Nothing is certain, as analysts are careful to point out, but Biden's position is much stronger than Clinton's at the same juncture in time.
TJ
Member
Fri Jun 26 09:47:57
I'm a little curious to see what the October surprise will be and there normally is one. Illinois has voted for a Democratic President in the last seven elections. Voting for Trump would simply be a formality of voting right. Playing with words sort of speaking.

I'm also curious to see if Joe Biden sounds like a broken robot in the debates.
Rugian
Member
Fri Jun 26 09:52:17
Joe Biden has just announced that 120,000,000 Americans have died of Covid. Hes clearly on the senility train at this point.

Joe can't stay in his basement forever. Eventually he has to come out and campaign, and when he does it will be brutal.
jergul
large member
Fri Jun 26 11:06:04
TJ
Why curious? Trump will look at the polls and try to cancel the election due to *stuff*, then back down when the backlash threatens to blow his hair off.

He is very fond of his hair. Every strand of it.
jergul
large member
Fri Jun 26 11:07:21
Ruggy
You really should try competing with tw on things the candidates say.

I am sure you will get a mathematically measurable fraction of tw's quotes.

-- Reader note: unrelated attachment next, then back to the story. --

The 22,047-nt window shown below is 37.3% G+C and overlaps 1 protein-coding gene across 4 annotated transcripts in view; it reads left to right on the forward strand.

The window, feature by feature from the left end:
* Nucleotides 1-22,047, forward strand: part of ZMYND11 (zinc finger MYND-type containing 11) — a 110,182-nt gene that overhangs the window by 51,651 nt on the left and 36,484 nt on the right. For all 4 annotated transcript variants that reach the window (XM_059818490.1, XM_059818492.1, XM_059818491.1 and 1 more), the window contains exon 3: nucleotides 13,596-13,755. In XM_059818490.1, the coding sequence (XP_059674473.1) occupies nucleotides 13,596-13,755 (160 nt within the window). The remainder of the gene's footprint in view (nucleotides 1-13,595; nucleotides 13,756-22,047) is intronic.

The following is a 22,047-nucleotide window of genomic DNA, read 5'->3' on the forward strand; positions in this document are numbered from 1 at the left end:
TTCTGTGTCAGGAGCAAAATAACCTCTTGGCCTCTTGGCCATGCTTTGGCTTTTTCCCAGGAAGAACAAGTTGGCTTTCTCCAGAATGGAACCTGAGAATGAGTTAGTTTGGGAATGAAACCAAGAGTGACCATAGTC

Habebe
Member
Fri Jun 26 11:14:41
I heard Biden agreed to 3 debates with Trump. That should be interesting.

But if Trump plans to win he needs to get Biden to engage publicly as much as possible.
TJ
Member
Fri Jun 26 11:14:42
jergul:

Nice try at humor. Curious, because there is always one or more.

Even unforced errors late in a campaign can derail a candidate’s electoral aspirations. Just one can do the trick. No candidate is immune and there is a long history of it happening.
kargen
Member
Fri Jun 26 13:49:42
"Kargen could have a point, but polsters have corrected considerably after the 2016 debacle."

Corrections like Republicans being only 23% of those polled compared to 34%.
They also have decided instead of polling likely voters they will poll registered voters.
Habebe
Member
Fri Jun 26 14:03:25
The moat accurate polls are normally likely voters by state to guess the EC.

But this round is so different that Im not sure the traditional likley voter is who is really going to vote.
tumbleweed
the wanderer
Fri Jun 26 14:13:04
I never really supported Trump
patom
Member
Fri Jun 26 14:34:03
I recognized Trump for what he is at an early stage of the campaign. Long before he was nominated.
When he won the election is was really disappointed but I held out some hope that he may grow into the office. IMO he has failed and has done a lot more harm than good.
patom
Member
Fri Jun 26 14:34:24
I recognized Trump for what he is at an early stage of the campaign. Long before he was nominated.